Healthy Eating Tips

USDA Choose My PlateThe food we consume comprises varying proportions of the following food groups: carbohydrates, proteins, fats, fiber, vitamins, minerals and water. The USDA recommends that you choose your food group carefully to have a balanced diet.

Components of Healthy Diet

The base of the pyramid is the "carbohydrate" component. Thus rice, pasta and cereal products should make up the bulk of our food intake. The next tier consists of "protein" products like meat, seafood and soy. Proteins should comprise a proportionately smaller component of our diets than the carbohydrates. The smallest contribution should be from the "fat" group as this is linked to the development bof obesity and heart disease. Vitamins and minerals are trace elements that are found in varying quantities in the various food substances.

Food Pyramid

More recently, healthy eating advisors advocate the minimum daily consumption of two pieces of fruit and two portions of vegetables. This is to ensure the intake of fiber is adequate for the regulation of bowel movements.

Reducing Fat Intake

Although meat products are primarily made of protein, the choice of cut can markedly affect the fat content. We can choose to reduce our fat intake by choosing lean cuts of meat and ctting off all visible fat prior to consumption. With poultry, the breast meat tends to have less fat than the thigh meat. However, the removal of the skin and visible fat allows us to continue to enjoy the thigh meat. Such small actions can have a drastic effect on our total fat intake and long-term health.

Use the Right Cooking Technique

In the same way, the way we cook the food also has marked effects on the eventual fat content. The use of deep-frying or shallow-frying techniques markedly increases the fat and calorie content compared to grilling or steaming.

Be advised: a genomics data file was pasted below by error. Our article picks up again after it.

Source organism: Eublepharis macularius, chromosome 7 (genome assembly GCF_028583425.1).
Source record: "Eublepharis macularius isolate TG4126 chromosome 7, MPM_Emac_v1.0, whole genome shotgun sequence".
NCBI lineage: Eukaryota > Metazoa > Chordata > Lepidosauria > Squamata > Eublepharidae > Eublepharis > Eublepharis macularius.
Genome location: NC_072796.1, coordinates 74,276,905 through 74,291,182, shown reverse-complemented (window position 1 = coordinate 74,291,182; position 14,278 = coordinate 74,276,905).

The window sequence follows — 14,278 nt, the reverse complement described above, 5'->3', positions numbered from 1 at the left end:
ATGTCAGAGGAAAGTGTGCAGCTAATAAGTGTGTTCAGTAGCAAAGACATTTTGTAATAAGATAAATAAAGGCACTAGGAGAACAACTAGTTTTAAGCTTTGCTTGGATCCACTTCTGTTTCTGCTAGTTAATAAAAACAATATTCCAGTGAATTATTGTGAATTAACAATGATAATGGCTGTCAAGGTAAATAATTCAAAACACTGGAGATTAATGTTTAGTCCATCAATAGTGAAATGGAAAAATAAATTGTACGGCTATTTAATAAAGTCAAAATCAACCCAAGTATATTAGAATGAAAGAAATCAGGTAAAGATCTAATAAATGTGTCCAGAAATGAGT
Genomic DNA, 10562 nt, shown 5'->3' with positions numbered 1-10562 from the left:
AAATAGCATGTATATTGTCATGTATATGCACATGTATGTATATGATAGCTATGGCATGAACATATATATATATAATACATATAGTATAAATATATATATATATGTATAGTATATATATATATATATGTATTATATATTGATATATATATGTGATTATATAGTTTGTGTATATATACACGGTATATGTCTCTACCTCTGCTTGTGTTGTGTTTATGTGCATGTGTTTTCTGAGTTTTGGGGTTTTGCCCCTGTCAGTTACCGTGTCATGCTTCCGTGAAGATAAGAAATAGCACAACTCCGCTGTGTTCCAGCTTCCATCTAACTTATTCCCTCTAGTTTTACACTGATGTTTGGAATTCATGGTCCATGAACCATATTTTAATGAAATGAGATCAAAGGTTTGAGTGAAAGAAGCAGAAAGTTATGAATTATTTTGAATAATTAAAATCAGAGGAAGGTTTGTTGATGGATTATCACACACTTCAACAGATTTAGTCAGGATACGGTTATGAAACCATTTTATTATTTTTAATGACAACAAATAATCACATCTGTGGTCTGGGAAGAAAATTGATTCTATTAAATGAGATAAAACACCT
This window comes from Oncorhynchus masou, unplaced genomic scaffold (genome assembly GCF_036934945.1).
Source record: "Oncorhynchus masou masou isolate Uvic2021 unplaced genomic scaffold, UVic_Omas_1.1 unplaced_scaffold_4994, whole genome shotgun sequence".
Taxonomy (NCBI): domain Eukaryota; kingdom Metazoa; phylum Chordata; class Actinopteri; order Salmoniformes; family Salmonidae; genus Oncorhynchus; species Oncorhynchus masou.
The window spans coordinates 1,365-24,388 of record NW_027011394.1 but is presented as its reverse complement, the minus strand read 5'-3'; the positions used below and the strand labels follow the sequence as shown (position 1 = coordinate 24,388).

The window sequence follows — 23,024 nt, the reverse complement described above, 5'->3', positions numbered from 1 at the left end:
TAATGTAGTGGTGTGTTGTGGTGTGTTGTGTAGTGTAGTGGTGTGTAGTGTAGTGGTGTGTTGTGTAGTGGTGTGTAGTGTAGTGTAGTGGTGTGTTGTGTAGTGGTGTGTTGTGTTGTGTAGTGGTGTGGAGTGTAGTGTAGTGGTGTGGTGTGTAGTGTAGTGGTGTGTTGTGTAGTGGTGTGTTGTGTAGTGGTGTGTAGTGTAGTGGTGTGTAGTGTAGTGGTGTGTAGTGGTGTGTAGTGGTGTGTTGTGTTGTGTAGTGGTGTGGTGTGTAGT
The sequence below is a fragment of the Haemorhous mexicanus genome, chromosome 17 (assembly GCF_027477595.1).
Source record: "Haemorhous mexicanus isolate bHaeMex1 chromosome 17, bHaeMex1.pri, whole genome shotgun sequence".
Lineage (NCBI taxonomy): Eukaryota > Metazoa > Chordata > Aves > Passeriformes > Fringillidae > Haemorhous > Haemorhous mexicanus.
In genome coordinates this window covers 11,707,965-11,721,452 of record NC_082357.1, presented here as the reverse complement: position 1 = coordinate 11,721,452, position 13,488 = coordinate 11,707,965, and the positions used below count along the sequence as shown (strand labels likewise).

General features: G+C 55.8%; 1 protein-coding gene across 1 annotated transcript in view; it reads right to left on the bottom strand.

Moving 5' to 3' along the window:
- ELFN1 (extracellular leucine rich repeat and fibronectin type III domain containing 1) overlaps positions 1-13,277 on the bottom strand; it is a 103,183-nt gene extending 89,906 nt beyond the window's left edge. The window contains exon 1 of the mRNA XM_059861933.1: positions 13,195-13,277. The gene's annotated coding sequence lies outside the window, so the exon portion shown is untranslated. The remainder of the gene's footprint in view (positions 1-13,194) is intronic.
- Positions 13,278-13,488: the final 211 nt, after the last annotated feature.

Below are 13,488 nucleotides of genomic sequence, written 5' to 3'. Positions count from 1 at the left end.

I advocate the use of stir-frying with non-stick equipment (particularly frying pans and woks) and the use of minimal amounts of cooking oil.

Generally, 1 teaspoon of cooking oil is enough for each dish. Compare this with the numerous cookbooks that advocate the use of large amounts of oil to marinade the meat (to prevent sticking), followed by stir-frying with large volumes of oil or even deep-frying the meat before stir-frying!

Quality, Not Quantity, Counts

Unfortunately such practices are rife in the Chinese kitchen, resulting in most Chinese meals, particularly from restaurants, being calorie laden. I make no apologies for the small recipe base of this website, as I will only include dishes that are tasty, healthy and authentic!

Avoid Monosodium Glutamate (MSG)

Many Chinese restaurants (and homes) use monosodium glutamate (MSG) as a flavour enhancer. There is much evidence that MSG is bad for our health, potentially even being carcinogenic! Many people develop an MSG Syndrome after consumption of significant amounts. Symptoms include thirst, asthma attacks, depression, headaches, etc.

I never use MSG in any of my recipes. I can do this without compromising the flavour of the dish. The sauces I use are varying amounts of a standard battery, particularly light soy sauce, oyster sauce and sesame oil. Alteration of he amounts of each used produces marked changes in the flavours obtained. Please feel free to experiment and alter the dishes to suit your tastebuds!

Cooking Up a Healthy Recipe

Eating healthily according to the World Health Organization guidelines is simple with the incorporation of these Healthy Chinese Recipes. I hope that you'll enjoy them and incorporate these recipes into your diet. Please feel free to drop me a line about these recipes, and if you have any recipes you'd like to suggest, please do send them to me. If suitable, they will be featured on this website.

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